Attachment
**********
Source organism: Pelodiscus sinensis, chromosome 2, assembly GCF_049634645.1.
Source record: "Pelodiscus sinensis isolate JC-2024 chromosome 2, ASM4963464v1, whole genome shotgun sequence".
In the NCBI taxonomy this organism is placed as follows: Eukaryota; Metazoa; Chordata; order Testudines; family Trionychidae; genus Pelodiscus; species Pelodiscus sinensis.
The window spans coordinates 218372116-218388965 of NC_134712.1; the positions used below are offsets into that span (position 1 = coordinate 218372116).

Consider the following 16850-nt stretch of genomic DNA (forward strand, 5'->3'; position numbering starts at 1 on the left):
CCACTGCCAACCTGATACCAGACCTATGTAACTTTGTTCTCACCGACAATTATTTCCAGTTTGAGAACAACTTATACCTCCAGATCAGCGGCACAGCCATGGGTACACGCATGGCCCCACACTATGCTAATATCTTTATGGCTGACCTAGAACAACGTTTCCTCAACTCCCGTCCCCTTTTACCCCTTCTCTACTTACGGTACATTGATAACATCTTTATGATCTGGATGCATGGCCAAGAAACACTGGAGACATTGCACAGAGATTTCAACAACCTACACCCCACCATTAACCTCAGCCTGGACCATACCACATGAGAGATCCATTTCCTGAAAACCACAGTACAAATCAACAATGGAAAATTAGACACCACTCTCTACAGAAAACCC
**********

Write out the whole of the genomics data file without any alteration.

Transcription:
Source organism: Pelodiscus sinensis, chromosome 2, assembly GCF_049634645.1.
Source record: "Pelodiscus sinensis isolate JC-2024 chromosome 2, ASM4963464v1, whole genome shotgun sequence".
In the NCBI taxonomy this organism is placed as follows: Eukaryota; Metazoa; Chordata; order Testudines; family Trionychidae; genus Pelodiscus; species Pelodiscus sinensis.
The window spans coordinates 218372116-218388965 of NC_134712.1; the positions used below are offsets into that span (position 1 = coordinate 218372116).

Consider the following 16850-nt stretch of genomic DNA (forward strand, 5'->3'; position numbering starts at 1 on the left):
CCACTGCCAACCTGATACCAGACCTATGTAACTTTGTTCTCACCGACAATTATTTCCAGTTTGAGAACAACTTATACCTCCAGATCAGCGGCACAGCCATGGGTACACGCATGGCCCCACACTATGCTAATATCTTTATGGCTGACCTAGAACAACGTTTCCTCAACTCCCGTCCCCTTTTACCCCTTCTCTACTTACGGTACATTGATAACATCTTTATGATCTGGATGCATGGCCAAGAAACACTGGAGACATTGCACAGAGATTTCAACAACCTACACCCCACCATTAACCTCAGCCTGGACCATACCACATGAGAGATCCATTTCCTGAAAACCACAGTACAAATCAACAATGGAAAATTAGACACCACTCTCTACAGAAAACCC